Beautiful Bruges

By Jane Isaac
Crime Fiction Writer

The historic city of Bruges is located on the western side of Belgium in the Flemish Region and, in my mind, can only be described as achingly beautiful. A UNESCO World Heritage Site, ancient buildings are surrounded by cobbled streets, alongside the tall slim houses which line the canals that snake through the city centre.

With a climate very similar to England, we were treated to beautiful sunshine during our stay last weekend which undoubtedly added to our enjoyment, however I think there is little not to enjoy about Bruges. It’s not only pretty, but also one of the friendliest cities I have visited. The small Hotel Alegria where we stayed was perfectly located in the centre and the owner, Veronique, couldn’t do enough to cater for our every need, without being intrusive.

There’s a number of different options to travel to Bruges from the UK; I guess it rather depends on where you are travelling from. This time we opted for the Eurotunnel which we picked up at Folkstone and found to be not only inexpensive, but also enormously efficient. It seems that if you arrive early, you can board an earlier train within a two hour slot of your booking for no extra charge, and the boarding and disembarking are effortless, as are the drive through France and into Belgium. From our home in Northamptonshire, the whole journey took us a little over five hours door to door.

There are a plethora of different trips to take and places to visit when you arrive in the city. Cars are rarer than in other cities, making it softer and more tranquil, as most people appear to travel around by bike. A canal trip is beautiful and relatively inexpensive, especially when it includes an overview of the city’s rich history. Climbing the 366 steps to the top of the medieval Belfry that dominates Bruges skyline can be tough on the knees and a little scary in places (especially if you have a husband with a heart condition!), but the view at the top is breathtaking and well worth the hike. A trip around the back streets by horse and carriage is another wonderful way to move around, and particularly romantic on a balmy evening. There is also the Basilica of the Holy Blood, which is worth visiting for the stained glass windows alone, and if you are religious, amongst its relics, it claims to have a phial of the blood of Christ that you can view.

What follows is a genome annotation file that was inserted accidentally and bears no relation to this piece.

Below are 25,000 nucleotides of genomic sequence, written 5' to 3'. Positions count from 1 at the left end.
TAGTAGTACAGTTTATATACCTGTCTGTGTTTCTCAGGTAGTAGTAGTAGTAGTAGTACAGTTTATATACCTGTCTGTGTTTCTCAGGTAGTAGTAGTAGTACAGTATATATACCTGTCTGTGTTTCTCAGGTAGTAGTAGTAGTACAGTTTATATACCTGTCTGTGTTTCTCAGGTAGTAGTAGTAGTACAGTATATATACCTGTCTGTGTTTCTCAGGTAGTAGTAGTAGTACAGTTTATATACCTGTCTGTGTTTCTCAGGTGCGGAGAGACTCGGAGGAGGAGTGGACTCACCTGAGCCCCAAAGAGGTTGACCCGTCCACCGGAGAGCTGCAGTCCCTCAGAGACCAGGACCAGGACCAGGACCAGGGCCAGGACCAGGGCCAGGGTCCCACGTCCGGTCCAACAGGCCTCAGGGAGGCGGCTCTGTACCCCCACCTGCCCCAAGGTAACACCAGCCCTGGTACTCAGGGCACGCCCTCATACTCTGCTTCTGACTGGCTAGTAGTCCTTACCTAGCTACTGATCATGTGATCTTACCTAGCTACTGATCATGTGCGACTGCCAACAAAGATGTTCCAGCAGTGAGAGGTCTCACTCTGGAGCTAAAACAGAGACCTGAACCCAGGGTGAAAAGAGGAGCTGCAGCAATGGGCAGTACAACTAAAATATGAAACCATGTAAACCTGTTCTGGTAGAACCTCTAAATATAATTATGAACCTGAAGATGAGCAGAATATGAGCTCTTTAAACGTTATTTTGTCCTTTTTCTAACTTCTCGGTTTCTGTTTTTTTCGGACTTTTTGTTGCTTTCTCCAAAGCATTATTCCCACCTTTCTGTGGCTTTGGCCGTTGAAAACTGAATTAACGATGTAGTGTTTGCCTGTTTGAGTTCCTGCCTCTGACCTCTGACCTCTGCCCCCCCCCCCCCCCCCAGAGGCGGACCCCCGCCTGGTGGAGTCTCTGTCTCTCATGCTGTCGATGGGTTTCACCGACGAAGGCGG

As one would expect, Bruges is packed with restaurants, cafes and outdoor eateries; lovely boutiques, and delicious chocolatiers. Of course we tried the chocolate (I can recommend Julie’s if anyone is looking for somewhere particularly nice), sampled the fresh waffles, and bought frites from the stall in the square. But those of you that know me well, will know that I’m a bit of a foodie (my daughter’s influence) and I really wanted to try some of their high end restaurants too. We enjoyed an amazing meal at Brasserie Raymond where we tried delicacies such as snails, marrowbone and bouillabaisse. We also ate lobster and moules (mussels) at the wonderful Breydel-De Coninc, somewhere I’m told the locals frequent. Main courses at these two restaurants average 20-30 Euros each, but are definitely worth it if you want to try something different, however the choice of eateries, and cheap ones at that, is vast and there is practically something available for every taste and pocket. My only regret was that due to being on medication I wasn’t able to sample the many beers that Belguim has to offer, although my husband made sure he didn’t let the side down on that count!

Surprisingly small (my husband joked that everything was within fifteen minutes walking distance from the city centre), Bruges is easily accessible on foot and a wander up the back streets, passing street markets, soaking up the ambience and sitting outside cafes is what it’s all about. On one particular evening, we sat near a market stall and, after chatting with the stallholder, she asked me to mind her stall while she popped to the ladies. At the same café, a bunch of musicians stopped by for a beer and pulled out their guitars. When they discovered my husband was also a keen guitarist, they leant him an instrument and they all played some tunes together. That evening summed up Bruges for me: good food and good company amongst beautiful surroundings. I should add that many of the locals speak up to five languages fluently, so communication is rarely a problem!

I’ll definitely go back to Bruges. Next time I’d like to take a boat trip to visit the nearby village of Damme and perhaps visit the Flanders Battlefields of Ypres too. There is just so much to do in and around this wonderful city.

*All images courtesy of Jane Isaac

** This article was originally published on Jane Isaac’s Blog

-´-´-´-´-´-´-´-´-

Licencia Creative Commons